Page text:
!!!PLEASE be familiar with CMS rules and regulations!!!
    Rules and Regulations
    Protests
    .................................................. ...................

    Server should be up shortly after the previous race.
    In the SERVER LIST, look for
    MNRL CMSRACING.COM ...

    1975 Formula 1 World Championship Series schedule is as follows:

    April 17th, 2018 - [Test Race] - Monza GP(Spring)


    May 1- Buenos Aires, Circuito °15

    May 15 - Interlagos Historic

    May 29 - Johannesburg Historic

    June 12 - Hockenheim '77

    June 26 - Spielberg Historic

    July 10 - Monza GP(Spring)


    Note: (If you are getting a Vehicle Collision Mismatch There has probably been an update to the Skin Pack and or Patch. Please download, reinstall.)
    (If you are getting an SRS Mismatch please download and reinstall the SRS update)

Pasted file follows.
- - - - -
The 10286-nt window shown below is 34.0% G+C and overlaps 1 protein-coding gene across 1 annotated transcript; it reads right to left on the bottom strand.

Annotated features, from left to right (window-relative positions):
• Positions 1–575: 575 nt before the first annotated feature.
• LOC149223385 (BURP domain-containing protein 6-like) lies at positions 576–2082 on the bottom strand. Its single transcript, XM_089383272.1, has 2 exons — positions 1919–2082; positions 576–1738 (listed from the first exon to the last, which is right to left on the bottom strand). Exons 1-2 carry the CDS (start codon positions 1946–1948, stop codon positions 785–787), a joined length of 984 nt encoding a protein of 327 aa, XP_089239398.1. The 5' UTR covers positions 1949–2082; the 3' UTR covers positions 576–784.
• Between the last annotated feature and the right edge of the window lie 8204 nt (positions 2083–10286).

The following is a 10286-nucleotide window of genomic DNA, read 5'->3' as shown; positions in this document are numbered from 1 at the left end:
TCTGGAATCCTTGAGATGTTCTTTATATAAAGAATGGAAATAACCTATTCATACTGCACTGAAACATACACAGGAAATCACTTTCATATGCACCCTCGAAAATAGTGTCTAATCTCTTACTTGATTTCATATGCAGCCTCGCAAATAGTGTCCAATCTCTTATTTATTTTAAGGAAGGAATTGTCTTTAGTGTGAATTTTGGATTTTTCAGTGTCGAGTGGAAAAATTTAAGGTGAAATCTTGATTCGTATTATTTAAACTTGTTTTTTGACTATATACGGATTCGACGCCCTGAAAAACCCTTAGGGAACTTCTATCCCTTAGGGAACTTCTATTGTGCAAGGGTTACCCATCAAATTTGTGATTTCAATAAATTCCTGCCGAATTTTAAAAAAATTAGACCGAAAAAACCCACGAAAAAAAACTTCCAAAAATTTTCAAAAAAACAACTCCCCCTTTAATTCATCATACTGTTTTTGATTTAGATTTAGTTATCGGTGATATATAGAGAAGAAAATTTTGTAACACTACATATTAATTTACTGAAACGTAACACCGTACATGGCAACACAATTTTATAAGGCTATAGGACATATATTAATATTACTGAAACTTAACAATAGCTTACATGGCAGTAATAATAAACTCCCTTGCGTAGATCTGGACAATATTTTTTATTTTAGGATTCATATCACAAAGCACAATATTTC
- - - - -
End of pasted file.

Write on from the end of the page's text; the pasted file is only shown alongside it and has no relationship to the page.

(If you are getting other errors try this.)

    (Note: You May need to reinstall any SRS update after doing this)

    .................................................. ................
    Here is the link for our race password:

    Password

    Link for Automobilista (AMS) if you don't have it:

    Automobilista on Steam



    .................................................. .................................................. .......................................
    In addition to Registering at Champion Motorsports, you should
    also register here:
    Champion Motorsports Stats Database

    Only need to register once, this will enter you into the
    CMS points keeping and standings system.

    Also you can optionally sign up for the Seniors Championship if applicable.
    SENIORS CHAMPIONSHIP SIGN UP LINK

    Please Join Us on TeamSpeak. Here is a link for details TeamSpeak info.

    .................................................. .....................................